Monthly Archives: May 2012

How to turn a waiting room into a fun zone

Nobody likes waiting. But for children at the Holland Bloorview Kids Rehabilitation Hospital, waiting just became fun. It’s all thanks to ScreenPlay, an interactive waiting room developed by U of T professor Elaine Biddiss of the Institute of Biomaterials and Biomedical Engineering (IBBME) and Scientist at the Bloorview Research Institute. With a pressure-sensitive floor comprising […] … learn more→

Detecting the perfect solar storm

On September 1, 1859, British astronomer Richard Carrington was sketching sunspots through a telescope when he saw a bright, oval-shaped light expanding outward from the sun. About 18 hours later, brilliant auroras colored the night sky as far south as the Caribbean, and Earth’s fledgling telegraph systems went berserk: wires melted, sparks from the wires […] … learn more→

The Medical Minute: No such thing as a \’safe\’ tan

In the United States, one person dies of melanoma every hour. More than 60,000 new cases of this potentially fatal form of skin cancer will be diagnosed this year, and this number is growing at an alarming rate. According to the American Cancer Society, melanoma is the most common form of cancer in young adults […] … learn more→

Not a one-way street: Evolution shapes environment

Environmental change is the selective force that preserves adaptive traits in organisms and is a primary driver of evolution. However, it is less well known that evolutionary change in organisms also trigger fundamental changes in the environment. Yale University researchers found a prime example of this evolutionary feedback loop in a few lakes in Connecticut, […] … learn more→

More engineers needed: Argentina confronts the challenge

At the end of March 2012, the Argentine Minister of Education announced the upcoming release of a Strategic Plan to improve the training of engineers. Its main goal is to graduate an average of 10,000 engineers per year, instead of the current 6,000. Argentina produces an undergraduate engineer every 6,700 inhabitants. This figure is low […] … learn more→

No more needles

Getting a shot at the doctor’s office may become less painful in the not-too-distant future. MIT researchers have engineered a device that delivers a tiny, high-pressure jet of medicine through the skin without the use of a hypodermic needle. The device can be programmed to deliver a range of doses to various depths — an […] … learn more→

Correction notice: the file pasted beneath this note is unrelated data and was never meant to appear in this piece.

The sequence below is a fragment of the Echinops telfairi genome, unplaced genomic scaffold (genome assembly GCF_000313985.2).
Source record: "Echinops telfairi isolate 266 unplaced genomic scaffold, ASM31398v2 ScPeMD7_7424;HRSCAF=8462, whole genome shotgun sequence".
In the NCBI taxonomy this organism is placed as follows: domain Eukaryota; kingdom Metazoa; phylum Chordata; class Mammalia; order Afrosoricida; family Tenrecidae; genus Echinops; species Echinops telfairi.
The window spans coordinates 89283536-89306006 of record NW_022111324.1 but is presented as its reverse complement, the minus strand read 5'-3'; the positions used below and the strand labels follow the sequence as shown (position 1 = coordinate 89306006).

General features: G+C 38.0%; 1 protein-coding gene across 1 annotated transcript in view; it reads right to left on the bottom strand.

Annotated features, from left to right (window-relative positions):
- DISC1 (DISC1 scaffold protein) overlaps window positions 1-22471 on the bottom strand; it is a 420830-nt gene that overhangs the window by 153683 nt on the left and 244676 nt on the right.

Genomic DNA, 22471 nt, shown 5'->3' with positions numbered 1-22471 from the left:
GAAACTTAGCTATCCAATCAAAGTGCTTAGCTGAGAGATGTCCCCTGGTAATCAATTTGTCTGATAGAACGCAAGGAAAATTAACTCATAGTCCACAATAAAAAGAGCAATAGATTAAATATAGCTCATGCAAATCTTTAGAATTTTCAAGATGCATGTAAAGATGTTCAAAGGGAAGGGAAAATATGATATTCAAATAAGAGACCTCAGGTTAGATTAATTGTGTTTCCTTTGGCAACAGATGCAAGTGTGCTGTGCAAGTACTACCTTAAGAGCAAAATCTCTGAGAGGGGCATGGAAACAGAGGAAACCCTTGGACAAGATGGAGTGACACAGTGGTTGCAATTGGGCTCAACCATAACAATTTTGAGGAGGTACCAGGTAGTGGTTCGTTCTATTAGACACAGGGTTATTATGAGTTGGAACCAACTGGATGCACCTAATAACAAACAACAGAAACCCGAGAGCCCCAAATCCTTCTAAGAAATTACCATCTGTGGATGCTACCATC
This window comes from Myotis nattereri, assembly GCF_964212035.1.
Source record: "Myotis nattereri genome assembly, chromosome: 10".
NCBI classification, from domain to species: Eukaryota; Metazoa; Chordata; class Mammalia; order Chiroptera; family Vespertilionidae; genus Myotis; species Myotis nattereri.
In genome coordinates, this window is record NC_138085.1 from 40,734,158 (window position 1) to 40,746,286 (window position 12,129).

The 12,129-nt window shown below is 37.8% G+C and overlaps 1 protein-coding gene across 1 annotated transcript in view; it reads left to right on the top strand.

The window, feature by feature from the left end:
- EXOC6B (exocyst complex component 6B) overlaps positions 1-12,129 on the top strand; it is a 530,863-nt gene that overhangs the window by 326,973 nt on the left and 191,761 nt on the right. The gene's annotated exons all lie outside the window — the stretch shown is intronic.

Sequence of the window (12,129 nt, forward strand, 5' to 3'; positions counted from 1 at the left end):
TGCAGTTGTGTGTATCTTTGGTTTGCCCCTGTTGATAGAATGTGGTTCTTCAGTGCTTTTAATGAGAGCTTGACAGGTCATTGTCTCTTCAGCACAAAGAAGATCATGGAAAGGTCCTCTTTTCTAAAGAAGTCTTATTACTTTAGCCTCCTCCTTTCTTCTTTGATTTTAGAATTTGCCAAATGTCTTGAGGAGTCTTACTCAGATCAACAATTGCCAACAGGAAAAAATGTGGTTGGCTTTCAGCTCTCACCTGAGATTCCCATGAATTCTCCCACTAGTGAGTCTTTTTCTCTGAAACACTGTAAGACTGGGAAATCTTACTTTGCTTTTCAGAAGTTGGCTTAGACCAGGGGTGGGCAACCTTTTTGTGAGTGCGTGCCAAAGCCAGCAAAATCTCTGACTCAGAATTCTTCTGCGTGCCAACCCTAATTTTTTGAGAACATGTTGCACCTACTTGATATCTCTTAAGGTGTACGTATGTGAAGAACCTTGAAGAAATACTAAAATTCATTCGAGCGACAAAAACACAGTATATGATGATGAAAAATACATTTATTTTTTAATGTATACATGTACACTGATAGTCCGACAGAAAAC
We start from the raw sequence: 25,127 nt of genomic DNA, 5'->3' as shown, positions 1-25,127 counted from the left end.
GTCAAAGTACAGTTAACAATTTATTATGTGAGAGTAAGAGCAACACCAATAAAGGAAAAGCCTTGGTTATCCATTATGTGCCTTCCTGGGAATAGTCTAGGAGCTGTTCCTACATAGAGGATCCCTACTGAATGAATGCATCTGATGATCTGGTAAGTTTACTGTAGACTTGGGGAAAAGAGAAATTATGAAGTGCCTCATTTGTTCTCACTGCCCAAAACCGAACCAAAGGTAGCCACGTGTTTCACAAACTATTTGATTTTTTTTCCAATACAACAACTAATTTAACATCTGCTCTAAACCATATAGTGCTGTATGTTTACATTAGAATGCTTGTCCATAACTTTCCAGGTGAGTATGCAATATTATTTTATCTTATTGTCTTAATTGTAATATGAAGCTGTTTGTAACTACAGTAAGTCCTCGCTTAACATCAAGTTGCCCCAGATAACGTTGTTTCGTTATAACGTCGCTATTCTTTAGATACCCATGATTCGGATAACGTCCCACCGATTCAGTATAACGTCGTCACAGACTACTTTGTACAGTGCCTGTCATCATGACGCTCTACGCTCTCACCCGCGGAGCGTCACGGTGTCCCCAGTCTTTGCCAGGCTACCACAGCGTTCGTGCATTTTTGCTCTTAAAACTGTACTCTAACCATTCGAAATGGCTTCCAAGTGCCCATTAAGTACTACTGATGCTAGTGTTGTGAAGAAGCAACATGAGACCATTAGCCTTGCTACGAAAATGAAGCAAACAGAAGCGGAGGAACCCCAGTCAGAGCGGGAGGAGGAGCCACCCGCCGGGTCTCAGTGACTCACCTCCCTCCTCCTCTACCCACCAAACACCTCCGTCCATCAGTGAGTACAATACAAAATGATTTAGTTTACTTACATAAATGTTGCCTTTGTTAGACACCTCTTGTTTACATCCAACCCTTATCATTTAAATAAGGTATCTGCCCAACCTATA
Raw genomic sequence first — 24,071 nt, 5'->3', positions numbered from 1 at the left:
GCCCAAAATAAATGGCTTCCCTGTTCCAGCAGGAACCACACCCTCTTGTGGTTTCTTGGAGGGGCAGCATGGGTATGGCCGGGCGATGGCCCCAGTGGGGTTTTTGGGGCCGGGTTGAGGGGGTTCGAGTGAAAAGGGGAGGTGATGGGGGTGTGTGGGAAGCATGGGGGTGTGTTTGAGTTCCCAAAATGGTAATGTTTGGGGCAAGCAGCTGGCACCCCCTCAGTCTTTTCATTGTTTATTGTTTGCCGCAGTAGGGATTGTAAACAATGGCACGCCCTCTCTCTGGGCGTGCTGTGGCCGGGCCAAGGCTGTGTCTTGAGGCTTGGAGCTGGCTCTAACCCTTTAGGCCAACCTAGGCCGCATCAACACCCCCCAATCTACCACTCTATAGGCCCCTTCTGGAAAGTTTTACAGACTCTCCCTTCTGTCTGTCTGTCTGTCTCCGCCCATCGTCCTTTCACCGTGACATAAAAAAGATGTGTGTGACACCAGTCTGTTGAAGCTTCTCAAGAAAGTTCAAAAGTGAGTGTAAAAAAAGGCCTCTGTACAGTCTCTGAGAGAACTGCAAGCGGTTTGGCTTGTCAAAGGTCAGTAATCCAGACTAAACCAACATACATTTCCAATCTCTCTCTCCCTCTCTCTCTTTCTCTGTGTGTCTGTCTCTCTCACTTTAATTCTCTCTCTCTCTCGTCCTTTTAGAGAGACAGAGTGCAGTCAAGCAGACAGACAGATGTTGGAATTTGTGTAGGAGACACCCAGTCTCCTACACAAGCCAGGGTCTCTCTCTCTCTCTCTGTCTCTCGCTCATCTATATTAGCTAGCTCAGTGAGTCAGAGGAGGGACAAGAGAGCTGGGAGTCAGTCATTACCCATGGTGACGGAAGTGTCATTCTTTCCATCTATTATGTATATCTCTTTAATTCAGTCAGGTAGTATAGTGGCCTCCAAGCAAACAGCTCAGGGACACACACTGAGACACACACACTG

A revealing hand

What did you have for lunch yesterday? How many times a month do you eat nuts? How about your kids — how many servings of vegetables did they consume today? It’s no secret that it is hard to recall the details of our meals, and that frustrating fact lies at the heart of nutrition research, […] … learn more→

Socioeconomics may affect toddlers’ exposure to flame retardants

A Duke University-led study of North Carolina toddlers suggests that exposure to potentially toxic flame-retardant chemicals may be higher in nonwhite toddlers than in white toddlers. The study also suggests that exposure to the chemicals is higher among toddlers whose fathers do not have a college degree, a proxy measure of lower socioeconomic background. Hand-to-mouth […] … learn more→

Would you rather be safe or social? Marketers need to know

Advertisers spend enormous amounts of time and money attempting to tailor their advertising campaigns to the needs of different demographic groups. After all, the concerns of first-year college students are going to be different from those of retired professionals. Even within a given demographic category, however, there are many individual differences such as personality that […] … learn more→

Newfound exoplanet may turn to dust

Researchers at MIT, NASA and elsewhere have detected a possible planet, some 1,500 light years away, that appears to be evaporating under the blistering heat of its parent star. The scientists infer that a long tail of debris — much like the tail of a comet — is following the planet, and that this tail […] … learn more→